Of Pranks and Songs and Sodden Peep Nights

Returning from the movies in Mount Vernon one night, my friend Fred climbed the stairs to his third-floor single in Leonard Hall, only to find the room empty. No bed, no desk, no bureau, no chair.

He immediately knew what had happened. He rushed back to the stairway and peered out the front window. There, down on the grass near Middle Path, was his furniture, arranged exactly as it had been in his room. The desk lamp was lit and the radio was playing.

Fred had been victimized by the old Removed Room Prank.

Pranks and homemade traditions were very much a part of student life during my years at Kenyon. In 1947, my first year, students decided to revive two pre-war traditions, the beanie and the leapfrog. Freshmen (known as "fuzzies") were ordered to purchase purple beanies and wear them at all times. And we were required to leapfrog over the post at the entrance to the south campus. Those of us who were seventeen or eighteen did as we were ordered. Our classmates who were World War II veterans refused.

Everyone, though, participated in the Kenyon tradition of singing. The fraternities would march down Middle Path, singing their official songs, and once a year there would be an interfraternity singing contest. It was taken very seriously--so seriously that some of us less skillful singers were instructed to mouth the words rather than sing out.

We also sang in Peirce Hall, following the noon meal on Sundays. Kenyon songs predominated here, ending, of course, with "The Thrill." But just before that, there was often a Sing Around the Hill. Fraternity pledges were required to learn not only Kenyon songs and the songs of their own fraternities, but the marching songs of the eight other fraternities as well. We'd start with "A Band of Brothers in DKE" and conclude with "March On, Archon." (Students who did not belong to fraternities had mixed feelings about this event.)

Peirce would sometimes resound with the Anvil Chorus from Verdi's Il Trovatore. We'd sing just syllables, not words. And we'd end with the name of a student who, the night before, had consummated (or claimed to have consummated) a certain rite of passage.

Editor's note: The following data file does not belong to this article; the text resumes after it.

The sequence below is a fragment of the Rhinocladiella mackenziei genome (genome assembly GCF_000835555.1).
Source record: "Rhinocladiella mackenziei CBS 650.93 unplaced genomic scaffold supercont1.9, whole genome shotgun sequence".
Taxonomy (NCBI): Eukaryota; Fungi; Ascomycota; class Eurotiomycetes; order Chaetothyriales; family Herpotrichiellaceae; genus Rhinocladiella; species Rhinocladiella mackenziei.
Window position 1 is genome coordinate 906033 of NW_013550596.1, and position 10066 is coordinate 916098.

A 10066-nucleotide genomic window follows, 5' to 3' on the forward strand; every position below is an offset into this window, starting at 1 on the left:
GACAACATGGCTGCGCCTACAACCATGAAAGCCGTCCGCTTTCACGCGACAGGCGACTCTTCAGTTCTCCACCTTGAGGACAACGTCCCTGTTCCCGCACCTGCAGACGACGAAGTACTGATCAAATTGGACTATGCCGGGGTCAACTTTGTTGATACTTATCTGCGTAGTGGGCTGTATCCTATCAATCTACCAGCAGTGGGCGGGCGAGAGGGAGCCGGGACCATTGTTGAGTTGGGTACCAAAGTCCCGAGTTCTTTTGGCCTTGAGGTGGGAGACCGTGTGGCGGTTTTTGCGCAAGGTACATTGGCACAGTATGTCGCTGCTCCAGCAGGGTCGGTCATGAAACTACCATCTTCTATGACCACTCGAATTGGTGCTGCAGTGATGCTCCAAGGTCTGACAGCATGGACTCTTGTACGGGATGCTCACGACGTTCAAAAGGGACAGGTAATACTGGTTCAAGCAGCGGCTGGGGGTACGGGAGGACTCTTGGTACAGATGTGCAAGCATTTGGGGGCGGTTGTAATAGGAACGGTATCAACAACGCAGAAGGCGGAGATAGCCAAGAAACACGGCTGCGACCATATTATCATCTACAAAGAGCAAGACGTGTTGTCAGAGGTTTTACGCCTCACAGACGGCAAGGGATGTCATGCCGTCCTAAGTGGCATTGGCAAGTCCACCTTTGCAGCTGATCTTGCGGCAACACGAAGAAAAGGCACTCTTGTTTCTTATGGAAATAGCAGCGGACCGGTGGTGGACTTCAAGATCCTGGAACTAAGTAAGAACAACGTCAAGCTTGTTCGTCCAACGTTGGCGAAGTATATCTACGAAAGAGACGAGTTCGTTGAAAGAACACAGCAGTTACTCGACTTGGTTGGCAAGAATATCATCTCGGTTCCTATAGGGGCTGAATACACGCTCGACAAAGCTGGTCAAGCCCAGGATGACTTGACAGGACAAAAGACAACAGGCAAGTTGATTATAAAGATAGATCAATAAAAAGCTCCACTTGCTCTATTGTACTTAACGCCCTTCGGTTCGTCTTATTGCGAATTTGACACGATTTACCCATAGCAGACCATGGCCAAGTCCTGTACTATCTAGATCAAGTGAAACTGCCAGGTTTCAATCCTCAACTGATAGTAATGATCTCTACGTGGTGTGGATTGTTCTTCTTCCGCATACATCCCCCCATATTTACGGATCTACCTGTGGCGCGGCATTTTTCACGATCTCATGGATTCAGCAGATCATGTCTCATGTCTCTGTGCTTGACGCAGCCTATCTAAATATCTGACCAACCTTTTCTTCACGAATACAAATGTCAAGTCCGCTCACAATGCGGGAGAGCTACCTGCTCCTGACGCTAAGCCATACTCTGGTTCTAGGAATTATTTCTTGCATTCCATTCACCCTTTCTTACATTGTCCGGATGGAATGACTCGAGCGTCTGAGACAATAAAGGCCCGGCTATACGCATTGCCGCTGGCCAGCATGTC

Chapel wasn't exactly a tradition; it was a requirement. But there were traditional ways to dodge it. Overachieving agnostics would attend the services but sit in the rear of one of the wings and do their studying. Students could receive chapel credit by attending services in Mount Vernon and signing a roster; at least one Catholic student (who shall remain nameless) became very skilled at signing multiple names on the roster at St. Vincent's.

Then there were Peep Nights. They usually began on a hot evening when all of the windows were open, with a provocateur making "peep-peep" noises outside of a neighboring dorm or division. Someone inside would fill a wastebasket with water and throw it out the window on the peeper. The peeper's allies, armed with wastebaskets of their own, would storm the stairs of the dorm to retaliate. At least one battle between North Leonard and Middle Leonard ended with a visit from the campus police.

Much has been written about Dance Weekends, from the imported dates to the big-name bands that played on Saturday night. Less has been said about Sunday morning, when we would gather at the football field for a milk-punch party, featuring milk mixed with cheap whiskey in a large wash bucket. After the ladies departed, we were able to revert to our normal gross behavior and language, and the thank-God-they're-gone parties would begin.

There's so much more. The nicknames we had for professors and administrators. The Homecoming bonfire. The Beta Rock and its frequent waterings. And that Peirce Hall Coffee Shop favorite, the PBLM: a peanut butter, lettuce, and mayonnaise sandwich.

Ah, the PBLM. That's a tradition you don't easily forget.

Doug Downey gathered these memories as part of the Kenyon Stories Initiative, an effort by Alumni Council and the College to collect personal accounts of life at Kenyon through the generations. Doug had the help of Ed Karkow, Mike Schiffer, Bob Vallera, Lew Weingard, Roger Whiteman, and Bob Wilson, all from the Class of 1951; Ted Thomas '49; and John Hallenberg and Jim Hunt, Class of 1953.

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